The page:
At 24 months, improvement of ≥10 LogMAR letters was seen in 15/42 (36%) eyes treated with IVTA plus laser compared with 7/42 (17%) eyes treated with laser only (p=0.047, odds ratio 2.79, 95% CI, 1.01, 7.67).

Secondary Outcome Measures :
  1. Number of laser treatments required for the treatment of macular oedema during the course of the study. [ Time Frame: 24 month ]
    At least 1 retreatment was required in the second year of the study in 29/42 (69%) of IVTA plus laser treated eyes compared with 19/42 (45%) laser only eyes (p=0.187).

  2. Change in retinal thickness demonstrated on optical coherence tomography (OCT) [ Time Frame: 24 month ]
    There was no difference in the mean CMT (346.8μm ± 114.9SD vs 372.6μm ± 154.2SD, comparing IVTA plus laser vs laser only, p=0.349) or mean logMAR visual acuity (56.1 ± 15.7SD vs 54.5 ± 16.1SD letters, p=0.439).

  3. The incidence of moderate or severe side effects related to the procedure of intravitreal injection or related to the drug [ Time Frame: 24 month ]
    Cataracts were removed from 17/28 (61%) of phakic IVTA plus laser-treated eyes vs. 0/27 (0%) laser only eyes (p<0.001). Treatment for elevated intraocular pressure was required in 27/42 (64%) of the IVTA plus laser eyes compared with 10/42 (24%) laser only eyes (p<0.001)

Information from the National Library of Medicine

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Ages Eligible for Study:   18 Years and older   (Adult, Older Adult)
Sexes Eligible for Study:   All
Accepts Healthy Volunteers:   No

Inclusion Criteria:

  • Age >= 18 years
  • Diagnosis of diabetes mellitus types 1 or 2
  • Diabetic macular oedema affecting the fovea in one or both eyes (phakic or pseudophakic) for which laser treatment is indicated in the opinion of the investigator
  • Best corrected visual acuity of 19-68 letters (6/12 -6/120)
  • Definite macular oedema on clinical examination involving the centre of the macula
  • Retinal thickness > 250 micron in central 1mm subfield on OCT
  • Investigator is comfortable deferring macular laser treatment for 6 weeks

Exclusion Criteria:

  • Glaucoma which is uncontrolled or is controlled but with glaucomatous field defects
  • Loss of vision due to other causes (e.g. age related macular degeneration, myopic macular degeneration, retinal vein occlusion)
  • Macular oedema due to other causes including vitreous traction
  • An ocular condition that would prevent visual acuity improvement despite resolution of oedema (such as foveal atrophy)
  • Previous treatment IVTA within 6 months or with peribulbar TA within 3 months
  • Cataract surgery within the last 6 months
  • Retinal laser treatment within the last 4 months
  • High risk PDR at baseline or laser therapy cannot be delayed for 6 weeks on retina
  • History of herpes viral disease in study eye
  • Media opacity including cataract that already precludes adequate macular photography and laser treatment, or cataract that is likely to preclude an adequate view within 2 years
  • Known allergies to triamcinolone acetate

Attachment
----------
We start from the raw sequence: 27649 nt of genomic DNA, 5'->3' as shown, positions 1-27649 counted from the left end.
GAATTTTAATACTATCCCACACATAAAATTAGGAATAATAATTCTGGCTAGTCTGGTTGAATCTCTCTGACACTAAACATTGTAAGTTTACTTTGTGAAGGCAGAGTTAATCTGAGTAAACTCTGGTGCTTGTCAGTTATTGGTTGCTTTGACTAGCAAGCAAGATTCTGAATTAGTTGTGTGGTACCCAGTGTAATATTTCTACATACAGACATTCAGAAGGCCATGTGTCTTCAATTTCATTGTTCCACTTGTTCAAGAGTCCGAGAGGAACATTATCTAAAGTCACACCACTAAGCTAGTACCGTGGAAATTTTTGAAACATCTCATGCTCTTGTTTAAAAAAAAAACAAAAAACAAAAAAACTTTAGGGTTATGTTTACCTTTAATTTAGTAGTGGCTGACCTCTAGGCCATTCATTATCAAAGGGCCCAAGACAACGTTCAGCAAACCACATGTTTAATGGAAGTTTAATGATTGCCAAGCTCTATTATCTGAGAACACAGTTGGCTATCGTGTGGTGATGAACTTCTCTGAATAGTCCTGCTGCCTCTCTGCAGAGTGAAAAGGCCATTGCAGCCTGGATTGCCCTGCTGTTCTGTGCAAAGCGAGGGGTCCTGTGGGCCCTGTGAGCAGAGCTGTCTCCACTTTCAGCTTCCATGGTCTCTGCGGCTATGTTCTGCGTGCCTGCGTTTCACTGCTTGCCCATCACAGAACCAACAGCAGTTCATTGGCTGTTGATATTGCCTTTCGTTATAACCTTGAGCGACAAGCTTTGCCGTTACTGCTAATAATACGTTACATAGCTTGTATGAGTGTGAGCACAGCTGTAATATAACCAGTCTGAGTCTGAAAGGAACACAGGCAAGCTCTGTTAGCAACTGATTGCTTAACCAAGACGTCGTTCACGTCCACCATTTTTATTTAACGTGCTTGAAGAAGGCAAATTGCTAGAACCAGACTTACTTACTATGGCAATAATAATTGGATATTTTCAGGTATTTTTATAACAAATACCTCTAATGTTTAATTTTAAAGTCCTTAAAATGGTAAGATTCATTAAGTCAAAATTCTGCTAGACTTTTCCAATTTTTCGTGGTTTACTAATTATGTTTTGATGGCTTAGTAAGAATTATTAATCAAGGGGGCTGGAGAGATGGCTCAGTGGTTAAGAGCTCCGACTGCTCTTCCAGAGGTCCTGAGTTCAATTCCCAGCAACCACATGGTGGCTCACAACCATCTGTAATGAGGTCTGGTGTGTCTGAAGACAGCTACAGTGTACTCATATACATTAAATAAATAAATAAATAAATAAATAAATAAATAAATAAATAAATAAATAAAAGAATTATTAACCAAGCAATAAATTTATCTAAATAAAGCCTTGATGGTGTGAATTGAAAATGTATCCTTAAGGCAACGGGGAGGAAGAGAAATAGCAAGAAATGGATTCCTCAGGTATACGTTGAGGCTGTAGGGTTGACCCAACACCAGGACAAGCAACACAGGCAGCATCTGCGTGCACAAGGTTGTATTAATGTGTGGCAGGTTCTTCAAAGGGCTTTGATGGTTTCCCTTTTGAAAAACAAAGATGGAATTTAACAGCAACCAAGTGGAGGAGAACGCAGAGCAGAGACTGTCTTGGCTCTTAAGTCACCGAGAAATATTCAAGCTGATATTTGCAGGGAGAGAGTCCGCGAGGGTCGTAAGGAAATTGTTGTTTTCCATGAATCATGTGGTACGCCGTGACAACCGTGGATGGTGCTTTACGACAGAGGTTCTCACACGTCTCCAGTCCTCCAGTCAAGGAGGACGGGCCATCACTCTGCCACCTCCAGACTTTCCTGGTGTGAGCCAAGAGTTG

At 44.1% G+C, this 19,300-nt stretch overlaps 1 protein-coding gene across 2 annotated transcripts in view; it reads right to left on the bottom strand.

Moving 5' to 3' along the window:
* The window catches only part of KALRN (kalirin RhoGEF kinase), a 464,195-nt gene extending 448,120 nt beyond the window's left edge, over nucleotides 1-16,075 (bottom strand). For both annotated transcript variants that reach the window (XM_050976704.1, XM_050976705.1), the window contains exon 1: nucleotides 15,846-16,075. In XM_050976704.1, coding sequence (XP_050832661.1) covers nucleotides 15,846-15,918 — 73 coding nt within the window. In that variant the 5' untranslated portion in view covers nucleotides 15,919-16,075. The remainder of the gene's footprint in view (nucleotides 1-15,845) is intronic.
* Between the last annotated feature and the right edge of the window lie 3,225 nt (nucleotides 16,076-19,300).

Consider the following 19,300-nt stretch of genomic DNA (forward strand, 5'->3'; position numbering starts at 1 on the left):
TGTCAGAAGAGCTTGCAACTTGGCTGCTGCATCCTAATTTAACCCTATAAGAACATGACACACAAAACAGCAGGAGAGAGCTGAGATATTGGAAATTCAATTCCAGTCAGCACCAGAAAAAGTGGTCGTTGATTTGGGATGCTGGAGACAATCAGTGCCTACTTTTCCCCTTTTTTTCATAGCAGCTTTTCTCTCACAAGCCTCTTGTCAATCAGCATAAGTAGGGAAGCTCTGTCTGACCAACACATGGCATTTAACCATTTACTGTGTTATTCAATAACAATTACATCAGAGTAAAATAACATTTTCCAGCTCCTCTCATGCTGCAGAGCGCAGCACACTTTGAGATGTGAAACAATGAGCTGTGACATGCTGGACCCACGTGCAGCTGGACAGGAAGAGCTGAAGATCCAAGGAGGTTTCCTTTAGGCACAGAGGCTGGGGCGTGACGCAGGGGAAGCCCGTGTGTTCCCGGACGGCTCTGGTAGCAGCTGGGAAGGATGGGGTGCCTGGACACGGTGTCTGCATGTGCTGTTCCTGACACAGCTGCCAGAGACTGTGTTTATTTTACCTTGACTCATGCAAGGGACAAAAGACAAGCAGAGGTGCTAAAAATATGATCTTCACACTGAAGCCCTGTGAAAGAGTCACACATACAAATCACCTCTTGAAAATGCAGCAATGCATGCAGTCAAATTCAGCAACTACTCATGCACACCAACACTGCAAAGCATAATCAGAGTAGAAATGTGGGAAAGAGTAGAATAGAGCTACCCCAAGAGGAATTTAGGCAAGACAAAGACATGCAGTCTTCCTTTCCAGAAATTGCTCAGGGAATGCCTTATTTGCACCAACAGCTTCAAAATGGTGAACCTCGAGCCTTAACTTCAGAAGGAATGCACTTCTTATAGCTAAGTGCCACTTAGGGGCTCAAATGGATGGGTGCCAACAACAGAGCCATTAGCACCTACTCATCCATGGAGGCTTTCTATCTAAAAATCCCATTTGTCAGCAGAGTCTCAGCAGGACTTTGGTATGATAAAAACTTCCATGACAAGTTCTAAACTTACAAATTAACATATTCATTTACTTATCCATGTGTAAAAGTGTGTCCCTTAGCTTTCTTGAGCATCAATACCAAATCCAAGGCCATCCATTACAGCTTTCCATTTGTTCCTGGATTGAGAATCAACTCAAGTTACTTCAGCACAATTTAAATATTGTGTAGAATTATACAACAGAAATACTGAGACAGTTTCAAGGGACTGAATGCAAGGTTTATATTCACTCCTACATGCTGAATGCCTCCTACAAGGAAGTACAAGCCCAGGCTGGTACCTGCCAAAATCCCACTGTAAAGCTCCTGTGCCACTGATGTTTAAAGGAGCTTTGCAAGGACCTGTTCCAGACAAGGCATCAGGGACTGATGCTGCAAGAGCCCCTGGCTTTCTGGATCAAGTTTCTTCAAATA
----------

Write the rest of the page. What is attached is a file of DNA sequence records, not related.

• Patient is already receiving systemic steroid treatment
  • Intercurrent severe disease such as septicemia, any condition which would affect follow-up or photographic documentation (e.g. geographical, psycho-social)
  • History of chronic renal failure requiring dialysis or renal transplant
  • Blood pressure >180/110 mmHg

Information from the National Library of Medicine

To learn more about this study, you or your doctor may contact the study research staff using the contact information provided by the sponsor.

Please refer to this study by its ClinicalTrials.gov identifier (NCT number): NCT00148265

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Australia, New South Wales
Save Sight Institute, Sydney/Sydney Eye Hospital Campus, University of Sydney
Sydney, New South Wales, Australia, 2000
Sponsors and Collaborators
University of Sydney
The University of Western Australia
University of Melbourne
Marsden Eye Specialists
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Principal Investigator: Mark C Gillies, MBBS, PhD Save Sight Institute, Deaprtment of Clinical Ophthalmology, University of Sydney
Principal Investigator: Ian L McAllister, MBBS Lions Eye Institute, The University of Western Australia
Principal Investigator: Tien Wong, MBBS, PhD Royal Victoria Eye & Ear Hospital, Department of Ophthalmology, University of Melbourne
Principal Investigator: Jennifer Arnold, MBBS Marsden Eye Centre Parramatta
Publications of Results:
Other Publications:
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Responsible Party: Professor Mark Gillies, Save Sight Institute, The University of Sudyney
ClinicalTrials.gov Identifier: NCT00148265    
Other Study ID Numbers: NHMRC project 352312
First Posted: September 7, 2005    Key Record Dates
Last Update Posted: June 23, 2010
Last Verified: November 2005
Keywords provided by University of Sydney:
Diabetic macular oedema
Triamcinolone acetate
Intravitreal injection
Clinical trial
Laser treatment
Additional relevant MeSH terms:
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Macular Edema
Macular Degeneration
Retinal Degeneration
Retinal Diseases
Eye Diseases
Anti-Inflammatory Agents
Hormones, Hormone Substitutes, and Hormone Antagonists
Physiological Effects of Drugs